Aaron Daniel, Appellant, v. Skibs A/s Hilda Knudsen and Christian Haaland and Boise-griffin Steamship Company, Inc, 368 F.2d 178 (3d Cir. 1966)

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U.S. Court of Appeals for the Third Circuit - 368 F.2d 178 (3d Cir. 1966) Argued October 20, 1966
Decided November 3, 1966

Benjamin Kuby, Philadelphia, Pa., (Klovsky, Kuby & Harris, Philadelphia, Pa., on the brief), for appellant.

T. J. Mahoney, Philadelphia, Pa., (Joseph A. Barone, Krusen Evans & Byrne, Philadelphia, Pa., on the brief), for appellees.

Before MARIS, McLAUGHLIN and KALODNER, Circuit Judges.


The plaintiff was injured in the course of stacking bales of licorice root in a warehouse belonging to MacAndrews & Forbes Company in Camden, New Jersey. The bales of licorice root, which were owned by MacAndrews & Forbes and consigned to them, had been discharged from the defendants' vessel, the Concordia Fonn, by two gangs of longshoremen onto flat railroad cars owned by MacAndrews & Forbes and standing on tracks on its pier alongside the vessel. As the cars were loaded they were pulled along the tracks leading from the pier to one of MacAndrews & Forbes' warehouses on shore by an engine owned by MacAndrews & Forbes and operated by one of its employees. The bales were unloaded from the flat cars, brought into the warehouse by forklift trucks and dropped on the warehouse floor. It was at this point that the gang of laborers, of which the plaintiff was a member, which had been hired by Murphy Cook Company, the stevedoring firm which had also provided the two gangs of longshoremen working at ship's side, took the bales over and stacked them in the warehouse. The bales were raised by means of a rope and tongs device rigged through a block suspended from the ceiling by a hanger rope. All this equipment, except the block, was owned by MacAndrews & Forbes. The plaintiff's job was to hook the tongs to a bale and give the signal to raise it. He was injured when the hanger rope supporting one of the lifting devices broke causing the block to fall on him.

Alleging himself to have been a longshoreman engaged in the unloading of the Concordia Fonn the plaintiff sued the defendants as owners of the vessel for damages for his injuries based upon the unseaworthiness of the hanger rope which was claimed to be an appurtenance of the vessel. Upon the trial of the case in the district court the jury rendered a verdict for $10,000.00 in favor of the plaintiff. Thereafter upon motion of the defendants the court entered judgment in their favor n. o. v. In directing the entry of judgment n. o. v. District Judge Joseph S. Lord III filed a well reasoned opinion, 253 F. Supp. 758, in which he stated the facts, carefully analyzed the authorities, and concluded that the facts did not support the jury's finding that the plaintiff was engaged in unloading the vessel, because the unloading ended with the delivery of the cargo to the consignee, MacAndrews & Forbes, on board their flat cars. So holding, he did not pass upon the question whether the rope of MacAndrews & Forbes which broke in the warehouse and caused the plaintiff's injury was an appurtenance of the vessel which was covered by the warranty of seaworthiness. Finding ourselves in complete accord with the reasoning and conclusions of Judge Lord we affirm the judgment for the reasons well stated in his opinion.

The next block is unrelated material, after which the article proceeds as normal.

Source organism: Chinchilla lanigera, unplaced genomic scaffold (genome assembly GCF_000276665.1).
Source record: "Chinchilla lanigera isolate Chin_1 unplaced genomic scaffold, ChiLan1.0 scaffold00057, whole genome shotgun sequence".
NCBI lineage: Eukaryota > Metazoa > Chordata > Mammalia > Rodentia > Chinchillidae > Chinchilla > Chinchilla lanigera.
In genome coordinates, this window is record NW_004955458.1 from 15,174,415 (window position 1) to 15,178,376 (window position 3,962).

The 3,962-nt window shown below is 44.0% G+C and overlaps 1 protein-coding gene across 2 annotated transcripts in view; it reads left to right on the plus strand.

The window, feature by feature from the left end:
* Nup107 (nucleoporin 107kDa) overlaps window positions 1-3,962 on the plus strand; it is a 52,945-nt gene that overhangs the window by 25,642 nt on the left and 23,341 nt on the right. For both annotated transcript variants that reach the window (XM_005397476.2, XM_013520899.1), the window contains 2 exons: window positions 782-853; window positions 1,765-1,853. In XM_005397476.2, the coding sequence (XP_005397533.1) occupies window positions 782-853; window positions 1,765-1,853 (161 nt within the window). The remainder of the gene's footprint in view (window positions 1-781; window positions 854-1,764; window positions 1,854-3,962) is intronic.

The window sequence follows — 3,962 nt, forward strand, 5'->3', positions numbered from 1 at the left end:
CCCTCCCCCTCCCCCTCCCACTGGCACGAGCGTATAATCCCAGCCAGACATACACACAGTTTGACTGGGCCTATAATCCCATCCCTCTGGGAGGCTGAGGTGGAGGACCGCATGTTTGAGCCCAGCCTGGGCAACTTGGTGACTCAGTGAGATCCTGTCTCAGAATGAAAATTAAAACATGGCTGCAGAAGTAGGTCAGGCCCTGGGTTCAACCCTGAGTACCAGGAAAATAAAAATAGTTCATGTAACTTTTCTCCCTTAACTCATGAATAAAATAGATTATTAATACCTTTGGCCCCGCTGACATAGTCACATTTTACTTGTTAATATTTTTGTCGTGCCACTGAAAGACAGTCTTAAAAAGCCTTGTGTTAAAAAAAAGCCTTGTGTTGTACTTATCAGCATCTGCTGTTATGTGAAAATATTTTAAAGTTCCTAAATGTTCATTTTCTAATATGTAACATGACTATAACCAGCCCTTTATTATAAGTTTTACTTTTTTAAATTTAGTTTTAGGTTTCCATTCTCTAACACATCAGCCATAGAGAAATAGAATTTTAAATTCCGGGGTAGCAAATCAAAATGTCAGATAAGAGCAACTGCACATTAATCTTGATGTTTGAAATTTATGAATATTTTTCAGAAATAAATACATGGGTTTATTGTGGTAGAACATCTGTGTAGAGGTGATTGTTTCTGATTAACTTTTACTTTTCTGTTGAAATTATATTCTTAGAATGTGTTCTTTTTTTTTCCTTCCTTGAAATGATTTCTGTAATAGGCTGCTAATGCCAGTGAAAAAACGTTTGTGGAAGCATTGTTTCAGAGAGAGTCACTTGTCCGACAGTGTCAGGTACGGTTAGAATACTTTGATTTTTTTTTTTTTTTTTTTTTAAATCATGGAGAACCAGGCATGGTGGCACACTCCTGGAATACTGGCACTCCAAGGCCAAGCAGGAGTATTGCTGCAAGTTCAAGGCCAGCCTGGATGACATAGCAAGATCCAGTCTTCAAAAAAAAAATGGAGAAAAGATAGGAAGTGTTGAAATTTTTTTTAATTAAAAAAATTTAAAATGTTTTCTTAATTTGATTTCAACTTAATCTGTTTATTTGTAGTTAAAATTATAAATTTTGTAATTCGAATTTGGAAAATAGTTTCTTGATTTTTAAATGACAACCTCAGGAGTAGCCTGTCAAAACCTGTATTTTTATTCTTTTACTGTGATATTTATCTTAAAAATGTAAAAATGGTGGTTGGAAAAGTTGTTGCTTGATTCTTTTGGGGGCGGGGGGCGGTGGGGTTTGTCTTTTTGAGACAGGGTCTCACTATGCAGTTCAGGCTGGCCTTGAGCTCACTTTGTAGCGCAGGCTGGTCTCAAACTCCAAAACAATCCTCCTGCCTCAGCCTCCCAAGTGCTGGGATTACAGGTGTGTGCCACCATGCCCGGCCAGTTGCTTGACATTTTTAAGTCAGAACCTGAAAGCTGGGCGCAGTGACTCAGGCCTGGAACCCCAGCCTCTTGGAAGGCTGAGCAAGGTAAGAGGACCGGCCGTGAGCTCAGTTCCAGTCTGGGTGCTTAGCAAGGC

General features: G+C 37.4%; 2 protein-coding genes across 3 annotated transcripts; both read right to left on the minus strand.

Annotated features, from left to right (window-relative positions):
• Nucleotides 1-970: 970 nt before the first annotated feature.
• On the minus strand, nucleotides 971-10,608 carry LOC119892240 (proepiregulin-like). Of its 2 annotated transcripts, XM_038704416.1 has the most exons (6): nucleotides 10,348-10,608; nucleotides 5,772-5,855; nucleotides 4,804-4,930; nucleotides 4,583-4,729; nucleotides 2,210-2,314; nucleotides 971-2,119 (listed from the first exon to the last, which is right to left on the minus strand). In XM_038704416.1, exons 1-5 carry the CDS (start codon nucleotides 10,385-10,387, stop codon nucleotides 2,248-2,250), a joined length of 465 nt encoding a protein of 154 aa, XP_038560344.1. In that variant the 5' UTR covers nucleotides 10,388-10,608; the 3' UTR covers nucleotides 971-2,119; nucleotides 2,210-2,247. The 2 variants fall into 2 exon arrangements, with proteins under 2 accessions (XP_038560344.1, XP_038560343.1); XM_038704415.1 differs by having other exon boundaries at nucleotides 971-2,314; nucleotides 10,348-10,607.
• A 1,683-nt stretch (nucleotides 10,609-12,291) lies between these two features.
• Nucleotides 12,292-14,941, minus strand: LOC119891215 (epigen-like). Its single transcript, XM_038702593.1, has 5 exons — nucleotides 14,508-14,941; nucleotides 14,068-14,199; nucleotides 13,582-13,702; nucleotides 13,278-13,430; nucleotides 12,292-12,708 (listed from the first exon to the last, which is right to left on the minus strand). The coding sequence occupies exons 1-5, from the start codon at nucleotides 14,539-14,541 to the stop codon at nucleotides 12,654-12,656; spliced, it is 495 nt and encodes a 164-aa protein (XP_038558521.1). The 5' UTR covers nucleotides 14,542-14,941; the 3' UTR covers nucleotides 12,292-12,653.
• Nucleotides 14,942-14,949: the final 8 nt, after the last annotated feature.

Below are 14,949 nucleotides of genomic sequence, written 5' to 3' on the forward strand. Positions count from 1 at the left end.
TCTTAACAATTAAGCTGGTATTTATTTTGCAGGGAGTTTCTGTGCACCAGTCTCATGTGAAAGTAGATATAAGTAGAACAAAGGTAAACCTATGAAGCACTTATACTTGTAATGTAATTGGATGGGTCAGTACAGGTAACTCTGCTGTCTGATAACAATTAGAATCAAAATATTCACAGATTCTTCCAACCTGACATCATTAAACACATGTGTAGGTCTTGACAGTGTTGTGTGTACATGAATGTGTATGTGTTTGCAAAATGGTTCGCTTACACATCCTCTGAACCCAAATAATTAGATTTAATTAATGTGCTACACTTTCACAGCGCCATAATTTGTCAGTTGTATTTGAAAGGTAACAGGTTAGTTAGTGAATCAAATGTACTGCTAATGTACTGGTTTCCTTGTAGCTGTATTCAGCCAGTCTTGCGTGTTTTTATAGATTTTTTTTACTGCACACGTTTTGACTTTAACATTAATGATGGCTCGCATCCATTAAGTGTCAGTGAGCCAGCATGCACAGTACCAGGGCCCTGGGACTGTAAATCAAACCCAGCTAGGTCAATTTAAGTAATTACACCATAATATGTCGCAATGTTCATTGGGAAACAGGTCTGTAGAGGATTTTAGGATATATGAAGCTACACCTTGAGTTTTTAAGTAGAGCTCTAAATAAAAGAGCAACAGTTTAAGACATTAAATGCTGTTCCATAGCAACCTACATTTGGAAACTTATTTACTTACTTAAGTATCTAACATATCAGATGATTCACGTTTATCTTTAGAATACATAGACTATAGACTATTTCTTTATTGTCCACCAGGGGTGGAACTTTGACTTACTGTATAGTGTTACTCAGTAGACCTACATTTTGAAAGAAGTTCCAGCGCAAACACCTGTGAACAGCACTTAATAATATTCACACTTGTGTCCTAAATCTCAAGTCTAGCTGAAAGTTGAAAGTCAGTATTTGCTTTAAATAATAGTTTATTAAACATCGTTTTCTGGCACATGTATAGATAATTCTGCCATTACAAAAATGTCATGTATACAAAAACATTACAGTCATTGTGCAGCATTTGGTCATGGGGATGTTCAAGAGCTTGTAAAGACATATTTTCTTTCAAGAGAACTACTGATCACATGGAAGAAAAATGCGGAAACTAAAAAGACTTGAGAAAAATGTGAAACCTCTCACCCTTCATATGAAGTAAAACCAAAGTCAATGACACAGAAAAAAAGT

We merely add that in our opinion the judgment finds support also in the fact that the rope belonging to the consignee and in its warehouse on shore, the breaking of which caused the plaintiff's injury, could hardly be regarded as a part of the ship's tackle or an appliance appurtenant to the vessel which her owners were required to maintain in good workable condition under their warranty of seaworthiness. Compare Crumady v. The Joachim Hendrik Fisser, 1959, 358 U.S. 423, 79 S. Ct. 445, 3 L. Ed. 2d 413; Thompson v. Calmar Steamship Corporation, 3 Cir. 1964, 331 F.2d 657; Spann v. Lauritzen, 3 Cir. 1965, 344 F.2d 204.

The judgment of the district court will be affirmed.